Alas, just mark­ing down these fea­tures does­n’t solve every prob­lem. For ex­am­ple, choos­ing be­tween Vim and Emacs was easy for me—Vim’s sup­posed effi­ciency did­n’t (in my reck­on­ing) out­weigh the in­creased stan­dard­ness and com­pre­hen­si­bil­ity of Emacs. Or take Bash com­pared with Zsh. Bash is clearly more stan­dard and is clearly bet­ter main­tained, be­ing even older than Zsh and the offi­cial shell of the GNU Pro­ject, and it is prob­a­bly mar­gin­ally more effi­cient. But I nev­er­the­less chose to switch to Zsh.

Why? I just liked it bet­ter. It has more fea­tures, yes (but not sig­nifi­cantly more); it has Bash com­pat­i­bil­ity (sure, but not as good as the real thing); it makes my con­fig­u­ra­tion files cleaner and eas­ier to main­tain, sure (but they were diffi­cult to con­vert, and are now no longer quite so portable). Ba­si­cally every point ad­um­brated ar­gues strongly for Bash and at best, weakly for Zsh. But I liked it bet­ter, and in the end that mat­ters.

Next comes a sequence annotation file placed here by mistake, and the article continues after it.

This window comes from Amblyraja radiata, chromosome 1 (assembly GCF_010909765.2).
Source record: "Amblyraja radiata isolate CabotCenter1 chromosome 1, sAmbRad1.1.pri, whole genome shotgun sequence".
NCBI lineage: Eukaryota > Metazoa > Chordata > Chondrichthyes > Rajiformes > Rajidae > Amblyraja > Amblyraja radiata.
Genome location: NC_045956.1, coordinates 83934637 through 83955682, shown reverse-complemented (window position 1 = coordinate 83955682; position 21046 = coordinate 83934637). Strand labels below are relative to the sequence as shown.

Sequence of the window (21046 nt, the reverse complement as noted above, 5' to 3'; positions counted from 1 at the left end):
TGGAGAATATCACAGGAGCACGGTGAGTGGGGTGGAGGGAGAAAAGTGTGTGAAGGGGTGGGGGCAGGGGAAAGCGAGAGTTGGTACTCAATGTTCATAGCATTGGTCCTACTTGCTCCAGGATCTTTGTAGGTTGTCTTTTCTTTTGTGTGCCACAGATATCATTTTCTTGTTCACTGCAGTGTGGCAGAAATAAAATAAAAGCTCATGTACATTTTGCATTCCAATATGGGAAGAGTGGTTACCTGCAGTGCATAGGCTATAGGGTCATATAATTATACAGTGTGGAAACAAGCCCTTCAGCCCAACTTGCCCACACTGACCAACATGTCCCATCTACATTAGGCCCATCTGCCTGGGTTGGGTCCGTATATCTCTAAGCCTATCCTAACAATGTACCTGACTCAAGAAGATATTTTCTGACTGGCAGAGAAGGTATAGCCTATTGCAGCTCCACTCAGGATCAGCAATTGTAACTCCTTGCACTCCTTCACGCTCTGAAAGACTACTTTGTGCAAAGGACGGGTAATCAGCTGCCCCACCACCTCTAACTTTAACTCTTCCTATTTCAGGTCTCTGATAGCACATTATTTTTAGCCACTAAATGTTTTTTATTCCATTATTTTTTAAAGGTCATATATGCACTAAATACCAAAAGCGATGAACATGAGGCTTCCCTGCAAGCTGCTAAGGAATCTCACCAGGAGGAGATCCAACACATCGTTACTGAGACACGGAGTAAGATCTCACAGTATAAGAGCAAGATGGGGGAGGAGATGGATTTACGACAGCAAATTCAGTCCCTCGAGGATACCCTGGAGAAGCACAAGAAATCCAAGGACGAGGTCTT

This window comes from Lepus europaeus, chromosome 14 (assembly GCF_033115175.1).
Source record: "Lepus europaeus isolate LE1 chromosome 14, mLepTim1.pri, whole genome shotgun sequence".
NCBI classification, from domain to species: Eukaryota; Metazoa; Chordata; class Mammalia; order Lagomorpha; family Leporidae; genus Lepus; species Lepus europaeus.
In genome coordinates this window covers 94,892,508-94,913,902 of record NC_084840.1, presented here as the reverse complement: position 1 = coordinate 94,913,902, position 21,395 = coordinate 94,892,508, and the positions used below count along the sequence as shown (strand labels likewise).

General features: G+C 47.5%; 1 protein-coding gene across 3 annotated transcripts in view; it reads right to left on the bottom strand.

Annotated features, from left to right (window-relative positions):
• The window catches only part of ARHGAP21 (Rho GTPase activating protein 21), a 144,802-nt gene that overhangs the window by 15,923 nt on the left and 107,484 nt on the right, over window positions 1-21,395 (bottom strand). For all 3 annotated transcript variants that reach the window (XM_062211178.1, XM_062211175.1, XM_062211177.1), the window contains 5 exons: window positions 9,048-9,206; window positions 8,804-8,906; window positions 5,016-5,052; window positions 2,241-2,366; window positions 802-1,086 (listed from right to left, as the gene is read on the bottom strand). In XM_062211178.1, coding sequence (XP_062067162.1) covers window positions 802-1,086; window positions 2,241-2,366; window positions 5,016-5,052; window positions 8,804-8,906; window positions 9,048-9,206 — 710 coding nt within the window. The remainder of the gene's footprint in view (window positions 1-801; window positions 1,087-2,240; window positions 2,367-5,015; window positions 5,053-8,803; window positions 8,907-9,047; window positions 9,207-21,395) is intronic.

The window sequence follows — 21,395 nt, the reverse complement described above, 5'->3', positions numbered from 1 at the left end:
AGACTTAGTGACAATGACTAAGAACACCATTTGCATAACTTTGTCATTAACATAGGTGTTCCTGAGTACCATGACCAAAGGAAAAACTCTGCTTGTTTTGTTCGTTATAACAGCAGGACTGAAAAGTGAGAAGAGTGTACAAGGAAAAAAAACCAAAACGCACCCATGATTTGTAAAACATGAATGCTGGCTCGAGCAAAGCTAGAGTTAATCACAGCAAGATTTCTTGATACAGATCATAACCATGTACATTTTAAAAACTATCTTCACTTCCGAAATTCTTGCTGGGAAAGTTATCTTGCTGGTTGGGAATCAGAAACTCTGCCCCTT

Short configurations

What other things should we keep in mind? Well, as time pass­es, I’ve found con­fig­u­ra­tion files tend to grow. A good thing to do when a con­fig­u­ra­tion file has grown par­tic­u­larly elab­o­rate is to sim­plify it.

Slim it down, re­move every­thing you haven’t needed in the last sev­eral months. If you still have a huge file, see whether a large chunk of it makes sense to split out.

For ex­am­ple, for the Zsh I have: ~/.zshenv, for en­vi­ron­men­tal vari­ables and shell set­tings that all Zsh in­vo­ca­tions need; ~/.zaliases, hand-writ­ten aliases and func­tions; ~/.ztypos, con­tain­ing all aliases au­to­mat­i­cally writ­ten to cor­rect ty­po­graph­i­cal er­rors I have made in the past; ~/.zlogout and ~/.zprofile, for lo­gout/lo­gin stuff; and fi­nal­ly, ~/.zshrc, which con­tains every­thing needed for pleas­ant in­ter­ac­tive use. Clearly it’d be ab­surd and ex­tremely awk­ward to stuff all of that into a sin­gle file, as well as po­ten­tially slow.